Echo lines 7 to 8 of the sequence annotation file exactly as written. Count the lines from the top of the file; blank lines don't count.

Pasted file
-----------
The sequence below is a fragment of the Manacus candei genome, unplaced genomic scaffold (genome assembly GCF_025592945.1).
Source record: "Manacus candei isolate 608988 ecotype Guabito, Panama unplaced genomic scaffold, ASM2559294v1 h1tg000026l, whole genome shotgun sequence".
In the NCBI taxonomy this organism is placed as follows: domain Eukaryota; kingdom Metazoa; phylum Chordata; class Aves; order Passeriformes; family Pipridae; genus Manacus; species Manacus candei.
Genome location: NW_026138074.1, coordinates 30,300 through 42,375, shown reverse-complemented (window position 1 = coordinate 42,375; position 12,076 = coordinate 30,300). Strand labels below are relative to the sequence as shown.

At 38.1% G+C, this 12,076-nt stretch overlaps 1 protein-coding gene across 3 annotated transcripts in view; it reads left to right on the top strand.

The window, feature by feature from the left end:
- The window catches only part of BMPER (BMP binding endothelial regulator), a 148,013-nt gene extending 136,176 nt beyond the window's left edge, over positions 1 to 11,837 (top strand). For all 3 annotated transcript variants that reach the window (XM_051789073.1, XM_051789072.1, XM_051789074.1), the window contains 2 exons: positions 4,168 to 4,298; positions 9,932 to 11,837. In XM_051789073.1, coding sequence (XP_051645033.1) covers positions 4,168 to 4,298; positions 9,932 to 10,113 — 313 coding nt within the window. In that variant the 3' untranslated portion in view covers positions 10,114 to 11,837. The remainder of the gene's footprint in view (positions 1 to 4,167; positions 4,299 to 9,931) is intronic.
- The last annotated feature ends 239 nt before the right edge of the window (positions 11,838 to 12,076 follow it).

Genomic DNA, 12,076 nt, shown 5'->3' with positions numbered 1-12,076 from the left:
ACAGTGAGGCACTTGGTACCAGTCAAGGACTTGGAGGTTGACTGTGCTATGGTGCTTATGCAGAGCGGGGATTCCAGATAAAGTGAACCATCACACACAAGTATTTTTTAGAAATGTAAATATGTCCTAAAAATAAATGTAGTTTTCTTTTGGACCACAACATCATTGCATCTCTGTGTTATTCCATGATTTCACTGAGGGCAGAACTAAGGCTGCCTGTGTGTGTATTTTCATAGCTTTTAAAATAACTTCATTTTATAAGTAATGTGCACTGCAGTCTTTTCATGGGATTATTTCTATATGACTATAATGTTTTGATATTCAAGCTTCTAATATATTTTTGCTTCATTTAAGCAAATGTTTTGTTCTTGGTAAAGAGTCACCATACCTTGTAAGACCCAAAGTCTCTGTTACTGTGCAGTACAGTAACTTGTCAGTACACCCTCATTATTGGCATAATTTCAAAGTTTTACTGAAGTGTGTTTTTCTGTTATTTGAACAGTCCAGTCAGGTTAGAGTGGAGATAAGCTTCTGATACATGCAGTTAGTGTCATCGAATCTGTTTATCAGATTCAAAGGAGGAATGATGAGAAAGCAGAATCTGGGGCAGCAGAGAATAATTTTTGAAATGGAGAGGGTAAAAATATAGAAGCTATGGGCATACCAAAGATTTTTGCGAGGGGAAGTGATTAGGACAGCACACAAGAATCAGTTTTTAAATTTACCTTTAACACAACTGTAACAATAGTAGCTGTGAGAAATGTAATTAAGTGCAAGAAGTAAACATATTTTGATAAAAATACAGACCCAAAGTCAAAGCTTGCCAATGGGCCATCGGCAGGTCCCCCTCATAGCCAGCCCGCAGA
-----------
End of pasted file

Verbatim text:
- The window catches only part of BMPER (BMP binding endothelial regulator), a 148,013-nt gene extending 136,176 nt beyond the window's left edge, over positions 1 to 11,837 (top strand). For all 3 annotated transcript variants that reach the window (XM_051789073.1, XM_051789072.1, XM_051789074.1), the window contains 2 exons: positions 4,168 to 4,298; positions 9,932 to 11,837. In XM_051789073.1, coding sequence (XP_051645033.1) covers positions 4,168 to 4,298; positions 9,932 to 10,113 — 313 coding nt within the window. In that variant the 3' untranslated portion in view covers positions 10,114 to 11,837. The remainder of the gene's footprint in view (positions 1 to 4,167; positions 4,299 to 9,931) is intronic.
- The last annotated feature ends 239 nt before the right edge of the window (positions 11,838 to 12,076 follow it).